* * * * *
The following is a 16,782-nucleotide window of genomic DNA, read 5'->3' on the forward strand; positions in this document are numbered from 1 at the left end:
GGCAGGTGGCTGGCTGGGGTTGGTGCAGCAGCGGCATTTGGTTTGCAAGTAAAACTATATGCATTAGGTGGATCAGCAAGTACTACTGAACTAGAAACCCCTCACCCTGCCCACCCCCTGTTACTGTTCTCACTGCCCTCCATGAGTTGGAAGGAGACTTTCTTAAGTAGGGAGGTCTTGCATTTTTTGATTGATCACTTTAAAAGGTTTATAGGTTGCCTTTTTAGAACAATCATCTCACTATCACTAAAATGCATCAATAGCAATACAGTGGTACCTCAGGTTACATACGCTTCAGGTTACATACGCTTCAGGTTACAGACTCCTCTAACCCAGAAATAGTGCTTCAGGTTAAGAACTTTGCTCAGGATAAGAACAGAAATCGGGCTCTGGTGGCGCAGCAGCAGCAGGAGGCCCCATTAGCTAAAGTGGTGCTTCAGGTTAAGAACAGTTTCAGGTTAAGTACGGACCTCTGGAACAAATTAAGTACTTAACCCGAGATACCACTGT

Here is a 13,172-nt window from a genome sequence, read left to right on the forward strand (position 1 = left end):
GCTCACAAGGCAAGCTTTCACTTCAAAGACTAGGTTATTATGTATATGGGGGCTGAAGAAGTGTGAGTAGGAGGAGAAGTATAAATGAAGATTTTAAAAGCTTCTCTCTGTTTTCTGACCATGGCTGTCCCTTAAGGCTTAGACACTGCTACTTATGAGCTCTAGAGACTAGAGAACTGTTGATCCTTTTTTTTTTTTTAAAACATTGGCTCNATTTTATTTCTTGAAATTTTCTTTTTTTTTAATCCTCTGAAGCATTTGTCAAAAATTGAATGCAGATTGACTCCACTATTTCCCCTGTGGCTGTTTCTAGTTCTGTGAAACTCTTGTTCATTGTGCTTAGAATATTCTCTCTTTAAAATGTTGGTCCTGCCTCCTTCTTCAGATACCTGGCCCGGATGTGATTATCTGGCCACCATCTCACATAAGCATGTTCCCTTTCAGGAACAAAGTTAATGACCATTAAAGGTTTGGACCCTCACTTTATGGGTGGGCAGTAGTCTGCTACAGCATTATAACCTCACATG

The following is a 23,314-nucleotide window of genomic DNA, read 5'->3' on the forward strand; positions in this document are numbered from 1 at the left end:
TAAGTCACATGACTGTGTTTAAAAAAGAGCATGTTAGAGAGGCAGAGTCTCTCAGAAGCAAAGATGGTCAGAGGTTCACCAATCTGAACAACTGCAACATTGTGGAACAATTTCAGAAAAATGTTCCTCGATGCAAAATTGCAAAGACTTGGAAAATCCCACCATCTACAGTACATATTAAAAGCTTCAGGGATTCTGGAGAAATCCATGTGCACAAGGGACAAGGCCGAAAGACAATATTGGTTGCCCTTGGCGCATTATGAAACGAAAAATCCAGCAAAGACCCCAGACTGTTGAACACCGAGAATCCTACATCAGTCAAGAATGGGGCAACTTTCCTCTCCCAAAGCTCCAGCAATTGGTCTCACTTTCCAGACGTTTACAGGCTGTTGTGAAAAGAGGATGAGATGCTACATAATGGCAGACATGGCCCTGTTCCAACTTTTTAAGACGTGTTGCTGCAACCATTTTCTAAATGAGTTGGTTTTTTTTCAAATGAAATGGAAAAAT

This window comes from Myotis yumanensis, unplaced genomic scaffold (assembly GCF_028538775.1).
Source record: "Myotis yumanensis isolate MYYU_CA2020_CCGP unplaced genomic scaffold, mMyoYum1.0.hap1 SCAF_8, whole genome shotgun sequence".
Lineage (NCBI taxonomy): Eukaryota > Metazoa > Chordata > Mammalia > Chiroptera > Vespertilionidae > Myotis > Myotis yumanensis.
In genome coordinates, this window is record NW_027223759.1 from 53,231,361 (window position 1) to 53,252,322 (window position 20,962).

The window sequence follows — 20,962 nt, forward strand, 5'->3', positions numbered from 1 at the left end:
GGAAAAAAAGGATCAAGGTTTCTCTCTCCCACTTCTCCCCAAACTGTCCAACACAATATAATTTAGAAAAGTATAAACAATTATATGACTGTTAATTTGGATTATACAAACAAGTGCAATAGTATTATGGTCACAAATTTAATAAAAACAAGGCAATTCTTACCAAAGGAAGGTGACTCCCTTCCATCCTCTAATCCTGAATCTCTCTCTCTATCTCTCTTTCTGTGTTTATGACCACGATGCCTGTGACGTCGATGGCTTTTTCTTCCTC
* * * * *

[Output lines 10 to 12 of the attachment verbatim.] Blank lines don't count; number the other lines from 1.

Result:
In genome coordinates, this window is record NW_027223759.1 from 53,231,361 (window position 1) to 53,252,322 (window position 20,962).

The window sequence follows — 20,962 nt, forward strand, 5'->3', positions numbered from 1 at the left end:
GGAAAAAAAGGATCAAGGTTTCTCTCTCCCACTTCTCCCCAAACTGTCCAACACAATATAATTTAGAAAAGTATAAACAATTATATGACTGTTAATTTGGATTATACAAACAAGTGCAATAGTATTATGGTCACAAATTTAATAAAAACAAGGCAATTCTTACCAAAGGAAGGTGACTCCCTTCCATCCTCTAATCCTGAATCTCTCTCTCTATCTCTCTTTCTGTGTTTATGACCACGATGCCTGTGACGTCGATGGCTTTTTCTTCCTC